“I don’t want to wait for tea,” said Saguaro. She had never felt such desperation. “I want to know now. You don’t have to tell me everything. Just answer my question. Please.”
Glinda ignored her. “Do you prefer herbal or caffeinated? I generally prefer mine caffeinated, since I have trouble starting the day without it, but under the circumstances, I think herbal might be better. We have chamomile, mint, and ozerberry. Of course, Auntie Psue may have brought some special tea from Quadling Country, which is certainly worth a try. I can never remember the name of it, but it is especially soothing. If you do favor caffeinated tea, then we have-”
“I already told you. I don’t want to wait for the tea!”
The force of her words hit Glinda like a blow to her chest. She stared at Saguaro, her mouth open. Saguaro took advantage of this lapse in conversation and continued speaking.
“Psudina told me that if my parents could pick one person besides themselves to tell me this story, it would be you. So you have to tell me. You just have to! I don’t care whether you break the news gently or whether you shout it out. I’ve come all this way, and I can’t stand a minute more of not knowing. You must tell me! Please!
“I know you’re scared about what my reaction is going to be, but I can promise that whatever I’ve built up in my head is far worse than what you’re going to tell me. I’ve imagined things, so many things, like my mom being sick or my dad not being my real father, neither of which is remotely true.” She realized for the first time that she was close to tears. “If you asked me what I thought the secret was now…and this is crazy…but if you were to ask me what I thought the secret was now…well, I’d say that my mother is the Wicked Witch of the West. But that’s-that’s crazy, isn’t it? I mean, there must be a reasonable explanation for why you thought the Wicked Witch is alive after you found out about my parents! There has to be!”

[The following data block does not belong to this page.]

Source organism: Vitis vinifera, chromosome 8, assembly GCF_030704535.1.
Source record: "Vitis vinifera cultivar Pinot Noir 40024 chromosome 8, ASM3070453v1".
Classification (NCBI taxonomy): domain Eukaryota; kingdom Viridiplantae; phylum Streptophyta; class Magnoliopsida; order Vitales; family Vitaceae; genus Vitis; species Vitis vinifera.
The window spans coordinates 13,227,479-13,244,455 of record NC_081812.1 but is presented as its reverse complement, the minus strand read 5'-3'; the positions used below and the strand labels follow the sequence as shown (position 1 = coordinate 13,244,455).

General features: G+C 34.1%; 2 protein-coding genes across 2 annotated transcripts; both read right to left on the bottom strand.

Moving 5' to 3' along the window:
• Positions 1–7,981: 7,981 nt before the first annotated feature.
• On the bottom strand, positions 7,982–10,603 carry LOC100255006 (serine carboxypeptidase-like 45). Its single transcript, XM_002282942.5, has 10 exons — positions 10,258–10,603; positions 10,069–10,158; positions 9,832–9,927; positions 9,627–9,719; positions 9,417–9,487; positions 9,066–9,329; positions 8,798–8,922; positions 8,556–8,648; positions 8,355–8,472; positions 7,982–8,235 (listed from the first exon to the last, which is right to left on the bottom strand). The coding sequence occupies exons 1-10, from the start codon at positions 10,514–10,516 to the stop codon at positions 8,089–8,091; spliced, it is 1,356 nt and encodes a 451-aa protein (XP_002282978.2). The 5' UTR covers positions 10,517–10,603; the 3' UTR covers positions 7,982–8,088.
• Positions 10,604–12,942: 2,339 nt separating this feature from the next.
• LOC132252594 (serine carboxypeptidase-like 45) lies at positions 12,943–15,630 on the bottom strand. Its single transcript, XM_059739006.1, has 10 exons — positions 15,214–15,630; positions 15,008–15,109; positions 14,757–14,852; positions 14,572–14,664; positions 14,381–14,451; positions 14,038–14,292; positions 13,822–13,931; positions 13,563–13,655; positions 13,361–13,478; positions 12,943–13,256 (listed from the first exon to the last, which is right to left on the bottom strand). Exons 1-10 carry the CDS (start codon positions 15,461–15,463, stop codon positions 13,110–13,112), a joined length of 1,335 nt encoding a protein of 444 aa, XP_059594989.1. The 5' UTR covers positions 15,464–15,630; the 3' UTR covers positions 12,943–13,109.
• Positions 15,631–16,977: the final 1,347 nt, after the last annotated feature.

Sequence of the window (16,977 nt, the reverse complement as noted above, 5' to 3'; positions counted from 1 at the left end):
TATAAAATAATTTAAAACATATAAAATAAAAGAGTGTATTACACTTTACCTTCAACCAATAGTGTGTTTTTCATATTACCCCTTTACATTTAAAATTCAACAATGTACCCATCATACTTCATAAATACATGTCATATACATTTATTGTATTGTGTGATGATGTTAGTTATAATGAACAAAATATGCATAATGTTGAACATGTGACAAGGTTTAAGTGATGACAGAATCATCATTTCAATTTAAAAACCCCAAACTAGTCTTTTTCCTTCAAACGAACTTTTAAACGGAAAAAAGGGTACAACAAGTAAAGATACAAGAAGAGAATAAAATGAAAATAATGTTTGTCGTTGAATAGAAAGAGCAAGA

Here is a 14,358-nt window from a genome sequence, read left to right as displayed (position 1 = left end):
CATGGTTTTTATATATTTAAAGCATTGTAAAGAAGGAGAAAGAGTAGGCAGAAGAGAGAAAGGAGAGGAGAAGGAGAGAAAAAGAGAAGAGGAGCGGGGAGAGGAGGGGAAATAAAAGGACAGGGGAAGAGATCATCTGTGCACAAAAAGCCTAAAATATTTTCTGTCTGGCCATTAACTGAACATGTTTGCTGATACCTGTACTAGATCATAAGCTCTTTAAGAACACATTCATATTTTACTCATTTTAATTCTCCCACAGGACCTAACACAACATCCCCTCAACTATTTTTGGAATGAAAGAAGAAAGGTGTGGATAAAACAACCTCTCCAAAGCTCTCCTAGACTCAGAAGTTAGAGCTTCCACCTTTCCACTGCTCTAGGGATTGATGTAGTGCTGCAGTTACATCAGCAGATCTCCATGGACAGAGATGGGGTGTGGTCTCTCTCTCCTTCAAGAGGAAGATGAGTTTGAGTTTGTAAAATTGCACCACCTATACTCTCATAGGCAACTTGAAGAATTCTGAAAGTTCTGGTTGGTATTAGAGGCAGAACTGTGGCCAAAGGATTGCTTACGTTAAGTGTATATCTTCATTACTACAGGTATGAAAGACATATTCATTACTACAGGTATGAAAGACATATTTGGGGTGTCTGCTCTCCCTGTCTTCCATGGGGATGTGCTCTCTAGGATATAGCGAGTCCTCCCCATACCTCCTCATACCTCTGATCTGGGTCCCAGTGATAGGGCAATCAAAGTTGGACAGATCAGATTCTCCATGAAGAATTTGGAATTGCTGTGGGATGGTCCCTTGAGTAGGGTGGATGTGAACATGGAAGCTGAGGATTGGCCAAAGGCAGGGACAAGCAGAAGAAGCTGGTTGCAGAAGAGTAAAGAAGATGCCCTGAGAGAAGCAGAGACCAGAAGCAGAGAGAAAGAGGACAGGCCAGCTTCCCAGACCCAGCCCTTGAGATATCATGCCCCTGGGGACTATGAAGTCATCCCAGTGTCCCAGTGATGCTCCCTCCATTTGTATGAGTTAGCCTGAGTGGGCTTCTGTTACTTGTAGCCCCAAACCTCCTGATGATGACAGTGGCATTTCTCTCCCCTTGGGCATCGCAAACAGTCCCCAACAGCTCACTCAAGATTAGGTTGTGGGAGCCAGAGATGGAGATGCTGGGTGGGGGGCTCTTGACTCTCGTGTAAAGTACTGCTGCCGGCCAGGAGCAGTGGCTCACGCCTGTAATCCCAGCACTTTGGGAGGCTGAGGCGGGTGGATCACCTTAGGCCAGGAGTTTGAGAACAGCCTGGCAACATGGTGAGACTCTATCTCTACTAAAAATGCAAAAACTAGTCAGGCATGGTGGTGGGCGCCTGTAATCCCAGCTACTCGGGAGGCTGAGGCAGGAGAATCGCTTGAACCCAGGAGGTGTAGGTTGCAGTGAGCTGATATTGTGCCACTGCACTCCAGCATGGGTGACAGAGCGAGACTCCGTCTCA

Tears were streaming down Glinda’s face. She moved her lips, as if to speak, but no sound came out. After trying to talk again, she shook her head and pantomimed that she could not speak.
A horrible thought occurred to Saguaro. Strange magickal things had happened the last times she’d become angry or hysterical, so was it possible that she was responsible for Glinda’s muteness? She had wanted Glinda to stop talking about the tea, after all.
Jolting Saguaro back to the more pressing matter, Glinda put down her cup and opened her arms for a hug. When Saguaro stared at her, she moved her lips again. This time, Saguaro could easily read what she was mouthing: I’m sorry.
Time slowed at that moment. Glinda did not have to say anything else, but Saguaro knew.
It was now no surprise that her powers had erupted in the past, Saguaro realized as she tore out of the room. After all, her mother was the Wicked Witch of the West.
Psudina had given Saguaro a guest bedroom on the floor above Glinda’s. Once there, Saguaro flopped onto her bed and clung to her pillow, as if the pillow would stop her from floating away.
When she felt more grounded, Saguaro buried herself under her blankets. The silky duvet cover was a stark contrast to her patchwork quilt at home.
Glinda and Psudina each knocked at her door, but Saguaro ignored them. She needed to be alone.